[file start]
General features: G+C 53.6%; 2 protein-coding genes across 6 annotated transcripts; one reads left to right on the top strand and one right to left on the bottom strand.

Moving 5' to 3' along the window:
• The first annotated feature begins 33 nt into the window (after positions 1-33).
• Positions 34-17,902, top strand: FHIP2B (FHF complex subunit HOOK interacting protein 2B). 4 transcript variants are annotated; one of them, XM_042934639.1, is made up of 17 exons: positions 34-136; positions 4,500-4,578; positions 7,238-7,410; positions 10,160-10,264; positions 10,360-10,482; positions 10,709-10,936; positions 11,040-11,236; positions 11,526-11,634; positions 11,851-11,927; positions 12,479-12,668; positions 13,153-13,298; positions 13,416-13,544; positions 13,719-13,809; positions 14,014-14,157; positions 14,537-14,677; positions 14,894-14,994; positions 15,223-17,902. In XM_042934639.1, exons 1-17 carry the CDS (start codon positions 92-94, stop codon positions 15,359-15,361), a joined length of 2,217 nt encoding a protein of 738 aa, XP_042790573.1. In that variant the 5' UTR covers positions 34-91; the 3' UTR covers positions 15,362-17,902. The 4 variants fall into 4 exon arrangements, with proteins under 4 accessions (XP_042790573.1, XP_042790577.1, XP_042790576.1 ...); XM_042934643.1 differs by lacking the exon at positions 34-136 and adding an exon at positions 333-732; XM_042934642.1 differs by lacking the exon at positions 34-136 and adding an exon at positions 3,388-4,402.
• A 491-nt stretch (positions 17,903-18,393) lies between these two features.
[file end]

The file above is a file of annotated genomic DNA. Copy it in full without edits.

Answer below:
General features: G+C 53.6%; 2 protein-coding genes across 6 annotated transcripts; one reads left to right on the top strand and one right to left on the bottom strand.

Moving 5' to 3' along the window:
• The first annotated feature begins 33 nt into the window (after positions 1-33).
• Positions 34-17,902, top strand: FHIP2B (FHF complex subunit HOOK interacting protein 2B). 4 transcript variants are annotated; one of them, XM_042934639.1, is made up of 17 exons: positions 34-136; positions 4,500-4,578; positions 7,238-7,410; positions 10,160-10,264; positions 10,360-10,482; positions 10,709-10,936; positions 11,040-11,236; positions 11,526-11,634; positions 11,851-11,927; positions 12,479-12,668; positions 13,153-13,298; positions 13,416-13,544; positions 13,719-13,809; positions 14,014-14,157; positions 14,537-14,677; positions 14,894-14,994; positions 15,223-17,902. In XM_042934639.1, exons 1-17 carry the CDS (start codon positions 92-94, stop codon positions 15,359-15,361), a joined length of 2,217 nt encoding a protein of 738 aa, XP_042790573.1. In that variant the 5' UTR covers positions 34-91; the 3' UTR covers positions 15,362-17,902. The 4 variants fall into 4 exon arrangements, with proteins under 4 accessions (XP_042790573.1, XP_042790577.1, XP_042790576.1 ...); XM_042934643.1 differs by lacking the exon at positions 34-136 and adding an exon at positions 333-732; XM_042934642.1 differs by lacking the exon at positions 34-136 and adding an exon at positions 3,388-4,402.
• A 491-nt stretch (positions 17,903-18,393) lies between these two features.